« -> n                           @ input n from stack
   « n ->STR 33 CHR + 61 CHR +    @ put string "n!=" on top of stack
     2 ‘d’ STO                    @ initialize dimension d
     1                            @ initialize stack with 1!
     1 n FOR k                    @ main loop n!=1*2* ... *k*...*n
        0                         @ zero carry
        2 d FOR p                 @ for each of the d ten-digit-number
           p ROLL                 @ p-th ten-digit from stack
           k *                    @ multiply by k
           +                      @ add carry
           1E10 MOD               @ ten-digit rest
           LAST / IP              @ set and round carry
           SWAP p ROLLD           @ roll ten-digit back in stack
        NEXT
        IF DUP                    @ test last carry
        THEN                      @ if any 
           d ROLLD                @ add one more ten-digit in stack
           ‘d’ 1 STO+             @ increase d value 
        ELSE
           DROP                  @  erase null carry
        END
     NEXT
   »
»
‘dFACT’ STO

Examples:

0 dFACT                -->2:                "0!="
                          1:                    1

1 dFACT -->2: "1!=" 1: 1

5 dFACT -->2: "5!=" 1: 120

13 dFACT -->2: "13!=" 1: 6227020800

14 dFACT -->3: "14!=" 2: 8 1: 7178291200

17 dFACT -->3: "17!=" 2: 35568 1: 74280960000

Upto ther nothing special and results are equivalent to built-in FACT instruction.

23 dFACT               -->4:               "23!="
                          3:                  258
                          2:           5201673888
                          1:           4976640000

100 dFACT --->17: "100!=" 16: 93326215 15: 4439441526 14: 8169923885 13: 6266700490 12: 7159682643 11: 8162146859 10: 2963895217 9: 5999932299 8: 1560894146 7: 3976156518 6: 2862536979 5: 2082722375 4: 8251185210 3: 9168640000 2: 0 1: 0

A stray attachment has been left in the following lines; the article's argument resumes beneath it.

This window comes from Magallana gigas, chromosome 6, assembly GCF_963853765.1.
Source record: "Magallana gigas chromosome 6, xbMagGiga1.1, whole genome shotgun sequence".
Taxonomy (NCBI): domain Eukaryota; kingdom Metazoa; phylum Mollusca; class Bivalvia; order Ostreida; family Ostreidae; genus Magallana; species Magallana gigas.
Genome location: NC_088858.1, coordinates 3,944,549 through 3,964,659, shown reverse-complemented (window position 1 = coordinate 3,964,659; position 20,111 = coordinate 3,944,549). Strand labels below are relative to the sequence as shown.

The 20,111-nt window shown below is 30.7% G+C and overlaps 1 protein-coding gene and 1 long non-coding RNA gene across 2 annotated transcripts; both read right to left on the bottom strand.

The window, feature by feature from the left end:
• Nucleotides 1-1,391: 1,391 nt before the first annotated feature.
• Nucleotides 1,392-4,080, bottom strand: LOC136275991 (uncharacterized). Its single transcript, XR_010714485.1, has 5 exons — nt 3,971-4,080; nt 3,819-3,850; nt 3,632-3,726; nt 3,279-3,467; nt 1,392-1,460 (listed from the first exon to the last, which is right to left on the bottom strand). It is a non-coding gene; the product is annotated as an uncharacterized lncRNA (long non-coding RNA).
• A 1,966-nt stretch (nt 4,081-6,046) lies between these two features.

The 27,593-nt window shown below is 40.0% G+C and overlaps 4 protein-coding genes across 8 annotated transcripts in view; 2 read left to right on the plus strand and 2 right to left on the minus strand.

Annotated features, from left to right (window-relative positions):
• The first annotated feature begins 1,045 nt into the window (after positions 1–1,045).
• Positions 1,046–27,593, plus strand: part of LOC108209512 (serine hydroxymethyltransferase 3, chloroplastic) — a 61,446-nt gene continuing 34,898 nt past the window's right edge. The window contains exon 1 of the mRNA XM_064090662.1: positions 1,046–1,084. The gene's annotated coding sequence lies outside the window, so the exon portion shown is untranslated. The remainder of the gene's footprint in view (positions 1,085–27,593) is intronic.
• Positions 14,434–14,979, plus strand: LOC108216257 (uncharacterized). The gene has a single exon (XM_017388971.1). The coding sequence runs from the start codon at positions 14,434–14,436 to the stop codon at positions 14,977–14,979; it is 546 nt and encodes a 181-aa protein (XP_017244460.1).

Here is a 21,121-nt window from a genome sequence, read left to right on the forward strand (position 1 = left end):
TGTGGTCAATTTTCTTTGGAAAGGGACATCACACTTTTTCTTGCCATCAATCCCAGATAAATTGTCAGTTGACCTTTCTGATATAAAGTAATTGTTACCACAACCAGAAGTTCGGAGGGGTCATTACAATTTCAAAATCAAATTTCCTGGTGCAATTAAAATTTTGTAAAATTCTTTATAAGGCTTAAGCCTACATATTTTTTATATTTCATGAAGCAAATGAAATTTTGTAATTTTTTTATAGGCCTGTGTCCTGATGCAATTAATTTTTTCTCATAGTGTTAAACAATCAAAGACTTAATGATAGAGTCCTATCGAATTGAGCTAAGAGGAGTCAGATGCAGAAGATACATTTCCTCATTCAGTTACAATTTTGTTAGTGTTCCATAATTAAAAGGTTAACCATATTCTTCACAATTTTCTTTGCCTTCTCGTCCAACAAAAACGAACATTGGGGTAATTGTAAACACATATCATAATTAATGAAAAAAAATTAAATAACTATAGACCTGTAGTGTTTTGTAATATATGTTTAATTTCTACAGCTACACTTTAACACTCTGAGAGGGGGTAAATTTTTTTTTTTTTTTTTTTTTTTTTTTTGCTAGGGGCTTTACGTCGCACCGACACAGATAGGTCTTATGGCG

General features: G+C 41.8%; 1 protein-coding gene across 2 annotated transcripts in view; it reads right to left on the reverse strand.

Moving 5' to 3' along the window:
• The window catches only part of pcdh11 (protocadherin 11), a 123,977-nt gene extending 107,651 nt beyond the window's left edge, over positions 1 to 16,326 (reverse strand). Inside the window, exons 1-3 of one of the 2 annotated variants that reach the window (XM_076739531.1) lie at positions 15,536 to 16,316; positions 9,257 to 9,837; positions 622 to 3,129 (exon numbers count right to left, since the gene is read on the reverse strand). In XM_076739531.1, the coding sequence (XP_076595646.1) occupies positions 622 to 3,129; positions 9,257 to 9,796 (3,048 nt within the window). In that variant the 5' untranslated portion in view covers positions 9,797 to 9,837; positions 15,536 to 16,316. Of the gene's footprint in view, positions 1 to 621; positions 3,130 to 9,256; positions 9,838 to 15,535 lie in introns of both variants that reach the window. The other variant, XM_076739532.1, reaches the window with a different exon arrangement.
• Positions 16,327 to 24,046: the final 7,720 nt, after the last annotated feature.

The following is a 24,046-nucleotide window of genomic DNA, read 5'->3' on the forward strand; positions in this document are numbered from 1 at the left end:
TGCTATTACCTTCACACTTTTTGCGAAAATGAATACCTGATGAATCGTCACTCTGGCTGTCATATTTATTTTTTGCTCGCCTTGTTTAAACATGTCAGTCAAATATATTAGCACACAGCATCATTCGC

Main inconvenient is exponential computation time, on HP28C/S : 10! Need only 2"00, 50! nearly 11"48, 100! is about 44"94, 150! as long as 1’45"05, . . . , 400! In nearly 16’30" and at least 446! in 21 very long minutes.

Source (in Fench only): http://www.silicium.org/forum/viewtopic.php?f=46&t=20757&start=45

            
Re: 48GX - Silly question?
Message #8 Posted by bill platt on 19 July 2011, 12:26 p.m.,
in response to message #7 by C.Ret

Very Cool!

            
Re: 48GX - Silly question?
Message #9 Posted by mr-scorpio on 20 July 2011, 5:14 a.m.,
in response to message #7 by C.Ret

Excellent little program! Thank you for the suggestion

            
Re: 48GX - Silly question?
Message #10 Posted by Gerson W. Barbosa on 20 July 2011, 8:19 a.m.,
in response to message #7 by C.Ret

Quote:
Main inconvenient is exponential computation time,

Anyway, your algorithm appears to be about three times faster than the one in the last message of this old thread, for the HP-41/HP-42S:

http://www.hpmuseum.org/cgi-sys/cgiwrap/hpmuseum/archv016.cgi?read=108035

The author has used a LOG instruction somewhere in his program, which may have slowed it down a bit.

Thanks for sharing it.

Gerson.